Apple CEO Tim Cook’s social media debut in China embraced by competitors
Apple CEO Tim Cook on Monday courted the company’s largest market by opening a personal account on China’s most popular twitter-like microblogging site.
His verified account on Weibo, operated by internet company Sina Corp, had garnered over 400,000 followers less than a day after it went online. The site has 176 million monthly active users as of the end of 2014.
“Hello China! Happy to be back in Beijing, announcing innovative new environmental programs,” read the account’s first posting published on Monday afternoon.
The launch of Cook’s blog coincided with his sixth visit to China this week, where the company said he would seek to expand renewable paper and energy initiatives.
Apple said it is partnering with the World Wildlife Fund (WWF) to protect forests used in the production of paper packaging for Apple items, and it would increase its use of renewable energy in its factories in China.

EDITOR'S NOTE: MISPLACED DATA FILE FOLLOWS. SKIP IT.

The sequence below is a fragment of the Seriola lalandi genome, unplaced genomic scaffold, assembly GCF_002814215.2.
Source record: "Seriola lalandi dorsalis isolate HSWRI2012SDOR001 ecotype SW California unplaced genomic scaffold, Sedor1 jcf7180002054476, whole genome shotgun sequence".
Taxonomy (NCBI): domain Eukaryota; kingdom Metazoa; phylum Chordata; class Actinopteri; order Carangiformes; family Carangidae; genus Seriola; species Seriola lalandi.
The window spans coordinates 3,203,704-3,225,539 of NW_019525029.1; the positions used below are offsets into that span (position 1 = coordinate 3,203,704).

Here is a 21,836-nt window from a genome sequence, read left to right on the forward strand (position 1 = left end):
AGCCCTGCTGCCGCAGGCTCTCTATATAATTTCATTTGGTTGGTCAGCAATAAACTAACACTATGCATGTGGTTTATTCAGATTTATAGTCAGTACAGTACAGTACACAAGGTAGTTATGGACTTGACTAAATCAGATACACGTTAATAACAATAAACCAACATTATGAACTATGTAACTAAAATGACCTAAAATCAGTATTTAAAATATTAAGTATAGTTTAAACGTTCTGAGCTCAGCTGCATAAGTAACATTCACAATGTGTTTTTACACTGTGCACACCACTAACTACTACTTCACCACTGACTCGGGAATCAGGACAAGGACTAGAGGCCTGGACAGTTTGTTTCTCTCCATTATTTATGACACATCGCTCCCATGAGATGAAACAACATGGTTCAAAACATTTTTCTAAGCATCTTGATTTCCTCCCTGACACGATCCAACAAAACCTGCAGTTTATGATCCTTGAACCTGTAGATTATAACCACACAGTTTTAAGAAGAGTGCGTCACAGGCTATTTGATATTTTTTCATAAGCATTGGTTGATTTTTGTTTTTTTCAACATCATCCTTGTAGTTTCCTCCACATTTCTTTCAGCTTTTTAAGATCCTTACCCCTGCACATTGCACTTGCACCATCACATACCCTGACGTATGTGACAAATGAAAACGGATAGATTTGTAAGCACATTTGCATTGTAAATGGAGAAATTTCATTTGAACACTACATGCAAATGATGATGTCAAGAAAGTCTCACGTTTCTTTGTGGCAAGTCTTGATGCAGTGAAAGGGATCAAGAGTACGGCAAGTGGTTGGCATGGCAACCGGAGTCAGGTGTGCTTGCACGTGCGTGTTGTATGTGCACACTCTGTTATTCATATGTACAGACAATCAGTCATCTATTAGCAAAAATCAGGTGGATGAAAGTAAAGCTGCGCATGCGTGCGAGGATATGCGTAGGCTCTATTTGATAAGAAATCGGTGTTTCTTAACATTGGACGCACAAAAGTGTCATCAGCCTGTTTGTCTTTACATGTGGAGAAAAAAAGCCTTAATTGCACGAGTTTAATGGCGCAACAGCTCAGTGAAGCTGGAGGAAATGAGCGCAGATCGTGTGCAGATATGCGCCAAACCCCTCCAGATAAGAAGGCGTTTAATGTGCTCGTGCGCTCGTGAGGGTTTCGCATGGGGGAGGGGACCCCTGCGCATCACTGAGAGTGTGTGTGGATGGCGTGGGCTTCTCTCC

Cook’s debut on social media in China caught the attention of a number of top names in the Chinese technology world, including some of the domestic smartphone makers who compete directly with Apple.
Lei Jun, chairman of fast-growing Xiaomi, and Deputy Senior Executive Yu Chengdong of Huawei Technologies both retweeted Cook’s post and said they welcome his visit. The two companies are second and third behind Apple in smartphone shipments in China.
Huang Zhang, founder and chairman of Meizu, another domestic smartphone maker, commented “As a domestic manufacturer, we ought to learn from Apple in the aspect of environmental protection.”
Some online users asked if there were any iPhone giveaways for reposting Cook’s comment, poking fun at a common approach used by domestic retailers to promote their products.
User Tetek asked: “Guess who Cook will follow first on Weibo?”, then suggesting a slate of big names including Alibaba founder Jack Ma and ex-Google China chief Kai-fu Lee.
China overtook the US as the largest market for the iPhone at the beginning of this year. In the past couple of months, Apple has also tapped into China’s second-hand market by introducing a scheme to buy used iPhones and iPads from customers and then repairing and reselling them.
In Cook’s previous visits to China, he has met Premier Li Keqiang and visited China’s three major telecommunication operators as well as Apple factories.